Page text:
Copyright © 1998-03-24
There is confusion in the video industry concerning the terms legal, illegal, valid and invalid.
In 1990, Tektronix published a white paper Solving the Component Puzzle. That document states,
The various CAV interconnect standards specify a voltage range called the "gamut," for each component channel. If a component signal stays within the limits specified for its channel, it is said to be "legal" (or to have a legal gamut).
If a color difference signal produces legal components when translated to RGB [sic] format, it is said to be "valid." But if a signal will not translate properly to RGB [sic], the signal is invalid - even if it falls within the legal range in its own standard. ...
... Valid signals can be translated, encoded, or input to any part of a video system without causing amplitude-related problems.
I emphasize Tektronix's use of unadorned symbols R, G, and B. These are gamma-corrected signals, and are properly written with prime symbols, R', G', and B'.
In other words, according to Tektronix,
Tektronix uses the word "gamut" to describe the coding range of each of the components individually. I consider that to be a terrible choice of words, since "gamut" is defined in the domain of color science to refer to a representable color, not a representable signal or a representable component of a color. Gamut ought to refer to the gamut of video, that is to the unit R'G'B' cube: Gamut ought to be related to Tektronix's "legality," not to validity.
An NTSC transmitter has zero carrier at 120 IRE. For NTSC transmission, the composite signal must not excurse beyond 120 IRE. So the third Tektronix paragraph seems to be in error: 100% yellow or 100% cyan present a serious amplitude-related problem when clipped to 120 IRE prior to NTSC VHF or UHF transmission. Most people would call 100% yellow and 100% cyan "illegal" for NTSC, but the Tektronix definition clearly implies that they are both legal and valid, because the unit R'G'B' cube contains both.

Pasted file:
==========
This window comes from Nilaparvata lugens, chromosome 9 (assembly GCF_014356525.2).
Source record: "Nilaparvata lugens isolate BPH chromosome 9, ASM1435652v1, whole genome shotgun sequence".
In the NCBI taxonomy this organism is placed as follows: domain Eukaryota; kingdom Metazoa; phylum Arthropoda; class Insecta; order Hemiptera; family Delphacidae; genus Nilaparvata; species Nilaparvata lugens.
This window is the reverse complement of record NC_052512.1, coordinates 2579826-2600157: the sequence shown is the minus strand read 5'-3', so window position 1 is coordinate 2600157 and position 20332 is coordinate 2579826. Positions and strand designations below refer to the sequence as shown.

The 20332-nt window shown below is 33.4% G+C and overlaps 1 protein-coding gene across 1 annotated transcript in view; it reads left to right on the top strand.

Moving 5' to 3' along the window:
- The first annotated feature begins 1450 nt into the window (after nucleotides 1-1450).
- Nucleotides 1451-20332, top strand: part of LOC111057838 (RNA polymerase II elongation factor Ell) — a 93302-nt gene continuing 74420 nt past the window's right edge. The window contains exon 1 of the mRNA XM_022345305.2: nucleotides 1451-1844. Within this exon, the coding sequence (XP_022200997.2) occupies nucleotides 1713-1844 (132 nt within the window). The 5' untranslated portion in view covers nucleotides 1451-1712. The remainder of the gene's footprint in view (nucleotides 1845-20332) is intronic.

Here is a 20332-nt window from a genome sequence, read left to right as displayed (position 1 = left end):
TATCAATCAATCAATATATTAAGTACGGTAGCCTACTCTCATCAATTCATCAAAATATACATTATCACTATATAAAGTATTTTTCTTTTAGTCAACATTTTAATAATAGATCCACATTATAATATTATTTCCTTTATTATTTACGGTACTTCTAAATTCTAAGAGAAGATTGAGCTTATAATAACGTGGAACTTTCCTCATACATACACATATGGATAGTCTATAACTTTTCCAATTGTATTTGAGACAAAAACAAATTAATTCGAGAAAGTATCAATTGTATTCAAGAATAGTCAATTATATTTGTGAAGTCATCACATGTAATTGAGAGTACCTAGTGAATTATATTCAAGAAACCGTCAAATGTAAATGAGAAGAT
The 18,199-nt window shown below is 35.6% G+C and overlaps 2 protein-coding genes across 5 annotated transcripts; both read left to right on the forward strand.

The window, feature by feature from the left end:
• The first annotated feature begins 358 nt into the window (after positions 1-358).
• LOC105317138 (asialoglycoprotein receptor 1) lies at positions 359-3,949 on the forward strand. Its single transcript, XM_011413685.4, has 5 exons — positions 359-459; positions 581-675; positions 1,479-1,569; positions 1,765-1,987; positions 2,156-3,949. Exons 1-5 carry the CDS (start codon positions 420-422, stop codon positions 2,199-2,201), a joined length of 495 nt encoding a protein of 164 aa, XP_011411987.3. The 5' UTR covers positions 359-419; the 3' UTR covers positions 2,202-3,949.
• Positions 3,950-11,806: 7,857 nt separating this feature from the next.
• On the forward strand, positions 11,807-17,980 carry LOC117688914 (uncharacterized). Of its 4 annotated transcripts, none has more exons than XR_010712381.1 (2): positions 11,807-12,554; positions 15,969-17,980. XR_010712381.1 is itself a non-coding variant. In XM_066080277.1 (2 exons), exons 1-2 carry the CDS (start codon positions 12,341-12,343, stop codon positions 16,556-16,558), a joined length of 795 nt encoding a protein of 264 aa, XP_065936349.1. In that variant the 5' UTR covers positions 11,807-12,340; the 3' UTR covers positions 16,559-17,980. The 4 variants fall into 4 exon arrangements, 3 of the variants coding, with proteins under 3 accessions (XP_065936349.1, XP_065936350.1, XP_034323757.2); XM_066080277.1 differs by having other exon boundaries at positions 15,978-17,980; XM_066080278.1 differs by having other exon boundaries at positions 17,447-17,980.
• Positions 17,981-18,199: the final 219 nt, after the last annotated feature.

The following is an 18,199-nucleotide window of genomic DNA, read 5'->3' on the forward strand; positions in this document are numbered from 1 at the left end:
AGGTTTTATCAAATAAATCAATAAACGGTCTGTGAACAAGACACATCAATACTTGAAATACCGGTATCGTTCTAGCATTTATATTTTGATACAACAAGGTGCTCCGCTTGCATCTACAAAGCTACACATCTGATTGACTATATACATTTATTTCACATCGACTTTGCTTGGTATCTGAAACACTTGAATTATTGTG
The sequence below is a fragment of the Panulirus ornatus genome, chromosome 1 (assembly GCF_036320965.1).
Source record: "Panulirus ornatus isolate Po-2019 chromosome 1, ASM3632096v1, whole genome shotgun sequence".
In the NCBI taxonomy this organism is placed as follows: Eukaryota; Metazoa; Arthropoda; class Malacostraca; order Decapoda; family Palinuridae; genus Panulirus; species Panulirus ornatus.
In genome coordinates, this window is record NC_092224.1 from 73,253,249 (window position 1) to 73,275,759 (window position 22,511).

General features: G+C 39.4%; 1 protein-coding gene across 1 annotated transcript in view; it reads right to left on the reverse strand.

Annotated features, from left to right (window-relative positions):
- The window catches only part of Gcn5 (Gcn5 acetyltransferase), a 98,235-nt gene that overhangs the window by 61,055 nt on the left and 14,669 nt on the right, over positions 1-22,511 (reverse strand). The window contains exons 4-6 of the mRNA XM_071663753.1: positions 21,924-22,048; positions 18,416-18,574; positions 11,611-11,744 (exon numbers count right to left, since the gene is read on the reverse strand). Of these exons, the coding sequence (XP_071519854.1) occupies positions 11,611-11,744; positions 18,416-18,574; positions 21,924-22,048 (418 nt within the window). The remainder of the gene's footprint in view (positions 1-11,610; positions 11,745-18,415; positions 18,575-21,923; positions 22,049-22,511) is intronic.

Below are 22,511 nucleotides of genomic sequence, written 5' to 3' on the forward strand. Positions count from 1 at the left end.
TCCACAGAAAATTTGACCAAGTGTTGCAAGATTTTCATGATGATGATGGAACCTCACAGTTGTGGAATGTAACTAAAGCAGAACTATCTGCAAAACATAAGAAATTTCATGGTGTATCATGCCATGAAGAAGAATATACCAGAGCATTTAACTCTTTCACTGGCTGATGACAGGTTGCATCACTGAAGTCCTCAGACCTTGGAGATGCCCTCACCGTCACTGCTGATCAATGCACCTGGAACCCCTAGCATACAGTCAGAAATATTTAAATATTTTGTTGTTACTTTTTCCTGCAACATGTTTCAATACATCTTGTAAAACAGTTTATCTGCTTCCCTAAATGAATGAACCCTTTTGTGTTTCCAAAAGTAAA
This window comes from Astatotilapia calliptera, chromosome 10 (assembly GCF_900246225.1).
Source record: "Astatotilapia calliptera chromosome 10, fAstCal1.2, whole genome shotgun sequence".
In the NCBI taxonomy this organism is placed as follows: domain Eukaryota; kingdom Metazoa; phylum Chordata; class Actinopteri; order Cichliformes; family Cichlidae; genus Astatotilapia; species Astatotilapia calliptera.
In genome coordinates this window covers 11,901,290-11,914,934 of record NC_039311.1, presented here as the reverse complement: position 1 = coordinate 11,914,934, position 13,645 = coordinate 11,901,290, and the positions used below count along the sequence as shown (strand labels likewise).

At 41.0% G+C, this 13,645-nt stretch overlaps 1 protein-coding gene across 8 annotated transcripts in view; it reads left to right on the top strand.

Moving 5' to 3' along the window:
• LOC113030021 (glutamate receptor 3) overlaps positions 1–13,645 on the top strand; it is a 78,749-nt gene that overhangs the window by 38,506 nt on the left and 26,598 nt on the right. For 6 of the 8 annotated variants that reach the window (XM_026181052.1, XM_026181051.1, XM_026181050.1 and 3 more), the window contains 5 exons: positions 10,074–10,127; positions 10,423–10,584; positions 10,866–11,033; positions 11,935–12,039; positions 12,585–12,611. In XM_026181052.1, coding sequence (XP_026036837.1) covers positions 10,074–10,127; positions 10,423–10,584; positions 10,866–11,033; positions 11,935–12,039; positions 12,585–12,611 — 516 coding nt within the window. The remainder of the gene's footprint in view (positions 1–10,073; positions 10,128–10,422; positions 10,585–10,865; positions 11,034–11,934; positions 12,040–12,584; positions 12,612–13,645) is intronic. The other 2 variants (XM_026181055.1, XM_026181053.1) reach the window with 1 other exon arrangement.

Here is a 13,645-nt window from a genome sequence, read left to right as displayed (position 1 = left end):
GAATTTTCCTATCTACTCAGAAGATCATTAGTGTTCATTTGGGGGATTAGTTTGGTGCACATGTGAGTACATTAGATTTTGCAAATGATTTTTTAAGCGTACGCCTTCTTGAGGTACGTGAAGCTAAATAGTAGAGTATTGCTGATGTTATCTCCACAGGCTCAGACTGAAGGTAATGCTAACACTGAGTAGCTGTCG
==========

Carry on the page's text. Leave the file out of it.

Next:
A hard clip at or near 120 IRE will introduce undesirable effects; it is preferable to limit the chroma excursion by desaturating colors appropriately. Most VHF/UHF standards for PAL transmission accommodate composite PAL from synctip through peak saturated chroma (or related back to baseband, from -300 mV to +1000 mV). In other words, zero carrier is at the equivalent of +133 1/3 IRE or higher. So, chroma limiting is not necessary for PAL.
Snell & Wilcox have published a Glossary of Video Terms, by Steinberg and Warren. (I have an undated draft from early 1997; the book has now appeared in hard cover form.) That document uses "legal" for what Tektronix calls "valid":
Legal Colour. A colour with R, G, B [sic] values each of which must lay within the range Reference Black to Reference White. Non-legal values may commonly be seen, for example, after the processing of 4:2:2 signals.
Snell & Wilcox should also know to write R, G, and B with prime symbols.
There is no entry for Valid on its own, but the document has this entry:
Valid Ramps. A component test signal containing three ramps, covering correspondingly the total level range of Y, Pb, Pr channels, each ramp is accompanied by smaller ramps in the other two channels to keep within the valid [sic] range of R, G, B [sic] levels from Reference Black to Reference White.
This seems in conformance with Tektronix "validity," and seems to call into question Snell & Wilcox's own definition of "legal." (These two definitions may have changed in the final version of the book.)
Charles - Video engineering
Copyright © 1998-03-24